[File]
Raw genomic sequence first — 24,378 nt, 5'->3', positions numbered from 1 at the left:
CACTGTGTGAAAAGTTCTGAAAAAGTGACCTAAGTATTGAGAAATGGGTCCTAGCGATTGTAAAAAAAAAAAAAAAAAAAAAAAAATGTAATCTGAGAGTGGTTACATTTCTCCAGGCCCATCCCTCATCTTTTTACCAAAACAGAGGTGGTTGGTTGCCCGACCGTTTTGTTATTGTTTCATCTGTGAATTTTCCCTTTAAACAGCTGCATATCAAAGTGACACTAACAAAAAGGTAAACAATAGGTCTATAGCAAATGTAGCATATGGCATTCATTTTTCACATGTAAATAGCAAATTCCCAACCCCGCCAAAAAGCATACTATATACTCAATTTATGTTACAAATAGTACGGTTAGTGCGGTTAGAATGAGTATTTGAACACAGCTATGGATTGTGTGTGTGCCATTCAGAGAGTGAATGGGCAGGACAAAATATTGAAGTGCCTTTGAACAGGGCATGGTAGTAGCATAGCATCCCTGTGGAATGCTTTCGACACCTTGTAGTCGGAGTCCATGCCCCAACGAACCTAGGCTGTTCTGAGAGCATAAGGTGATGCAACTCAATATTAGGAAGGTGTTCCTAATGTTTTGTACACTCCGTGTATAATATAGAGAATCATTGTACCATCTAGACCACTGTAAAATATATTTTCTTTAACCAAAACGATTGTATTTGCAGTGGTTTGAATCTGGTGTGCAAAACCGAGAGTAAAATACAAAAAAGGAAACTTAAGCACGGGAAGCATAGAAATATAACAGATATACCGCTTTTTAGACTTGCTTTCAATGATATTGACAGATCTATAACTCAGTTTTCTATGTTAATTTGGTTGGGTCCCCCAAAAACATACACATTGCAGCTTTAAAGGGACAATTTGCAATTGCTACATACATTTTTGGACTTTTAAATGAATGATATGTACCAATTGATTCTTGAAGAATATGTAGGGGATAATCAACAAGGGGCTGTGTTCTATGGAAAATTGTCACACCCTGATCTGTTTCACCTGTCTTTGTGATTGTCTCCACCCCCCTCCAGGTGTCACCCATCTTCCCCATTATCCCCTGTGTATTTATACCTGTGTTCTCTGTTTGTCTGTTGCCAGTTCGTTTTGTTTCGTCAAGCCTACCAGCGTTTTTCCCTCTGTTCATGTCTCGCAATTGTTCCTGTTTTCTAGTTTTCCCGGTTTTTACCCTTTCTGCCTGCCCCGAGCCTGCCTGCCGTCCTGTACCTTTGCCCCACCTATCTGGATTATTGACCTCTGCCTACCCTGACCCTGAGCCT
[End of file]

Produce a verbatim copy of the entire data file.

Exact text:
Raw genomic sequence first — 24,378 nt, 5'->3', positions numbered from 1 at the left:
CACTGTGTGAAAAGTTCTGAAAAAGTGACCTAAGTATTGAGAAATGGGTCCTAGCGATTGTAAAAAAAAAAAAAAAAAAAAAAAAATGTAATCTGAGAGTGGTTACATTTCTCCAGGCCCATCCCTCATCTTTTTACCAAAACAGAGGTGGTTGGTTGCCCGACCGTTTTGTTATTGTTTCATCTGTGAATTTTCCCTTTAAACAGCTGCATATCAAAGTGACACTAACAAAAAGGTAAACAATAGGTCTATAGCAAATGTAGCATATGGCATTCATTTTTCACATGTAAATAGCAAATTCCCAACCCCGCCAAAAAGCATACTATATACTCAATTTATGTTACAAATAGTACGGTTAGTGCGGTTAGAATGAGTATTTGAACACAGCTATGGATTGTGTGTGTGCCATTCAGAGAGTGAATGGGCAGGACAAAATATTGAAGTGCCTTTGAACAGGGCATGGTAGTAGCATAGCATCCCTGTGGAATGCTTTCGACACCTTGTAGTCGGAGTCCATGCCCCAACGAACCTAGGCTGTTCTGAGAGCATAAGGTGATGCAACTCAATATTAGGAAGGTGTTCCTAATGTTTTGTACACTCCGTGTATAATATAGAGAATCATTGTACCATCTAGACCACTGTAAAATATATTTTCTTTAACCAAAACGATTGTATTTGCAGTGGTTTGAATCTGGTGTGCAAAACCGAGAGTAAAATACAAAAAAGGAAACTTAAGCACGGGAAGCATAGAAATATAACAGATATACCGCTTTTTAGACTTGCTTTCAATGATATTGACAGATCTATAACTCAGTTTTCTATGTTAATTTGGTTGGGTCCCCCAAAAACATACACATTGCAGCTTTAAAGGGACAATTTGCAATTGCTACATACATTTTTGGACTTTTAAATGAATGATATGTACCAATTGATTCTTGAAGAATATGTAGGGGATAATCAACAAGGGGCTGTGTTCTATGGAAAATTGTCACACCCTGATCTGTTTCACCTGTCTTTGTGATTGTCTCCACCCCCCTCCAGGTGTCACCCATCTTCCCCATTATCCCCTGTGTATTTATACCTGTGTTCTCTGTTTGTCTGTTGCCAGTTCGTTTTGTTTCGTCAAGCCTACCAGCGTTTTTCCCTCTGTTCATGTCTCGCAATTGTTCCTGTTTTCTAGTTTTCCCGGTTTTTACCCTTTCTGCCTGCCCCGAGCCTGCCTGCCGTCCTGTACCTTTGCCCCACCTATCTGGATTATTGACCTCTGCCTACCCTGACCCTGAGCCT